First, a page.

Moban and Pregnancy
In animal studies on Moban and pregnancy, the medication increased the risk of miscarriages when it was given to pregnant mice. Because of this potential risk, healthcare providers should only prescribe the drug if the benefits to the pregnant woman outweigh the risks to the unborn child. If you are taking Moban and pregnancy occurs, let your healthcare provider know immediately.
As of January 2010, the manufacturer of Moban has decided to stop making this medication. It is predicted that all current supplies will be depleted by June 2010. All people taking Moban should talk with their healthcare providers immediately about switching to a different medication.
Moban® (molindone hydrochloride) may not be safe for women who are pregnant, although the full risks are not known at this time. In animal studies, the drug increased the risk of miscarriages.
The U.S. Food and Drug Administration (FDA) uses a category system to classify the possible risks to a fetus when a specific medicine is taken during pregnancy. Pregnancy Category C is given to medicines that have not been studied in pregnant humans but that do appear to cause harm to the fetus in animal studies. Also, medicines that have not been studied in any pregnant women or animals are automatically given a pregnancy Category C rating.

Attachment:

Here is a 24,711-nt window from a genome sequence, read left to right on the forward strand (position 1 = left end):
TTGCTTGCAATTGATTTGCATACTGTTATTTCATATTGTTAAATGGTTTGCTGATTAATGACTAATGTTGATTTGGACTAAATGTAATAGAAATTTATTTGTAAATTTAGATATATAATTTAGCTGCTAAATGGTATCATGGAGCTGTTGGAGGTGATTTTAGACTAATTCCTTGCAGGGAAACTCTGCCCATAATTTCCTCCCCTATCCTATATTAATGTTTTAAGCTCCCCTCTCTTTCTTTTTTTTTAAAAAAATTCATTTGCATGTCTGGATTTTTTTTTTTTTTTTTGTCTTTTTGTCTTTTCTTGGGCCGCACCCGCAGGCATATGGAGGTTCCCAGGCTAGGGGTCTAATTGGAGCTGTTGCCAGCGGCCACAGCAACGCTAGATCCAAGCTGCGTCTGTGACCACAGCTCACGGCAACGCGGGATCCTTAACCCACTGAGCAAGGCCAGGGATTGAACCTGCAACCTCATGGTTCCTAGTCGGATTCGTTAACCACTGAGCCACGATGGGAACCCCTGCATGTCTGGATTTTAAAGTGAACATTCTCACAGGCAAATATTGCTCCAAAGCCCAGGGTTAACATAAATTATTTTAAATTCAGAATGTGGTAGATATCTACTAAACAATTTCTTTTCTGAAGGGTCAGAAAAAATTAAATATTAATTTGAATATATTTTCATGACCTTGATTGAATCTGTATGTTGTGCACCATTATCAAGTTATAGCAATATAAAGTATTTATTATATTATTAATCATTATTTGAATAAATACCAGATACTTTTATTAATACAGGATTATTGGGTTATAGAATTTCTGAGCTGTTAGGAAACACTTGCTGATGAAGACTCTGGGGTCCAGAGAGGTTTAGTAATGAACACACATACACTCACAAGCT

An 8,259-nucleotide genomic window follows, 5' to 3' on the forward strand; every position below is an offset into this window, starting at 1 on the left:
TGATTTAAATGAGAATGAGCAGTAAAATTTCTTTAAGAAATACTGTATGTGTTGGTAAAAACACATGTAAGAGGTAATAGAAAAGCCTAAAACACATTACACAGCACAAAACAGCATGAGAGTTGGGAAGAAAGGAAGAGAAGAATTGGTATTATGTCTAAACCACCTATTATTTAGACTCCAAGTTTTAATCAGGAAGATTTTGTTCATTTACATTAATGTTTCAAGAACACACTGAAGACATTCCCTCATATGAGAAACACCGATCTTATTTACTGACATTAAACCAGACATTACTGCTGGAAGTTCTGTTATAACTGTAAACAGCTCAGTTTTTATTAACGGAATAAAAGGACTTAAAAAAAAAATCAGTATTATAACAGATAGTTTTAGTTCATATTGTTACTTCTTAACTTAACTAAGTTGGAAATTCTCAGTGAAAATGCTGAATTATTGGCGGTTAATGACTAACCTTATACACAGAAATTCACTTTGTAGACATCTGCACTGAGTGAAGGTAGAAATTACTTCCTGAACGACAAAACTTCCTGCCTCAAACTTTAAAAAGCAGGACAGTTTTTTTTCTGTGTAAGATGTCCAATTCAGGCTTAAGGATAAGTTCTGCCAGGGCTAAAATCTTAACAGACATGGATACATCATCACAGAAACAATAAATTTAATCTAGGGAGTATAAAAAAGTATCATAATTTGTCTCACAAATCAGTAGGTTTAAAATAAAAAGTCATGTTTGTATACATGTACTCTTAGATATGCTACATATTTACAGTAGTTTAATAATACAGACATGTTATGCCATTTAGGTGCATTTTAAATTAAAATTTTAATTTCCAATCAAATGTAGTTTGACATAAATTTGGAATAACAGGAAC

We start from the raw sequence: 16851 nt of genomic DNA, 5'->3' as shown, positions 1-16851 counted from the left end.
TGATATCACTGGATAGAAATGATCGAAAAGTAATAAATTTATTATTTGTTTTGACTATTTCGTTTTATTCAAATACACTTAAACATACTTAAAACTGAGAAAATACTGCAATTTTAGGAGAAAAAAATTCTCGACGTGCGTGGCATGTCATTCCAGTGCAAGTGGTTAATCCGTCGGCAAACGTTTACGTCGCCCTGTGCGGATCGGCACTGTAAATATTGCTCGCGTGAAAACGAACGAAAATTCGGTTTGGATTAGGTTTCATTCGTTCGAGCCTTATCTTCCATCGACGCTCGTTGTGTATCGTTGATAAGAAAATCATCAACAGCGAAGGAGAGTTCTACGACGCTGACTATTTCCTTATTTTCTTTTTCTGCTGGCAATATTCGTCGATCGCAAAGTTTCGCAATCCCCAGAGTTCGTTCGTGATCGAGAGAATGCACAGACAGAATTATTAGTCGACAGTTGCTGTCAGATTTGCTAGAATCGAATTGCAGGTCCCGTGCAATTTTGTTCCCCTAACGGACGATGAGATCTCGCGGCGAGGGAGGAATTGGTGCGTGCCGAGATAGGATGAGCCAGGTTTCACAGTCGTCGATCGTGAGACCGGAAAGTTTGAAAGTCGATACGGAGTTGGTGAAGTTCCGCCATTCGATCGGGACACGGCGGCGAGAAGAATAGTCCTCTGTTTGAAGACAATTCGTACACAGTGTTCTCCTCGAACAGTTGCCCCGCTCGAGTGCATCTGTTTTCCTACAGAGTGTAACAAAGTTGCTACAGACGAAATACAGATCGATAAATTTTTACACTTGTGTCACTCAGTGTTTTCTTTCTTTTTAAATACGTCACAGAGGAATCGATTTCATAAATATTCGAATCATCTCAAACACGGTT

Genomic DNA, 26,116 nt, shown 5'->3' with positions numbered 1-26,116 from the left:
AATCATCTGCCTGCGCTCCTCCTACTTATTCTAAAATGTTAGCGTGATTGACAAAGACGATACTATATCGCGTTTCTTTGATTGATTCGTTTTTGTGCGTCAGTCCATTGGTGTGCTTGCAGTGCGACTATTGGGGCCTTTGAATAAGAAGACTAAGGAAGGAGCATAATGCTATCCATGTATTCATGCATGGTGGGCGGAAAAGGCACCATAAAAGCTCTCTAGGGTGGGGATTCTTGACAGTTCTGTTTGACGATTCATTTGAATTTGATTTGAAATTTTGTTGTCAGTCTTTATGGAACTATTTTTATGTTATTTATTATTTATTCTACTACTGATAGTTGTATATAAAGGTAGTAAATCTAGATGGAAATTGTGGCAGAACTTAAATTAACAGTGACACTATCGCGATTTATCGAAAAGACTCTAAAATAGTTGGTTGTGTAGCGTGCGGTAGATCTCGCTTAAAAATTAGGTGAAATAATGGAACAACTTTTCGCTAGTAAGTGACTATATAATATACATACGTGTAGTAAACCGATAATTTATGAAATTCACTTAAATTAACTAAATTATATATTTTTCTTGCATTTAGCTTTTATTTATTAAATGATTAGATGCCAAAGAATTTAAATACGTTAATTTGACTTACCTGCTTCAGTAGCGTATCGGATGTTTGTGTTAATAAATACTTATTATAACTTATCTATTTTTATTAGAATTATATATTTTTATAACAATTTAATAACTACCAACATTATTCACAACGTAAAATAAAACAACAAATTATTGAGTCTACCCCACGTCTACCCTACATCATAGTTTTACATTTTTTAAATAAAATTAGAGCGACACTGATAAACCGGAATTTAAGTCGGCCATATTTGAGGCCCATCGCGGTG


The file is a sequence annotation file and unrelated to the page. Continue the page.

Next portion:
In animal studies, giving Moban to pregnant mice slightly increased the risk of miscarriages. This problem was not seen in pregnant rats or rabbits, however. Some studies suggest that Moban does not increase the risk of miscarriages in animals at all.
However, it is important to note that animals do not always respond to medicines the same way that humans do. Therefore, a pregnancy Category C medicine may be given to a pregnant woman if the healthcare provider believes that the benefits to the woman outweigh any possible risks to the unborn child.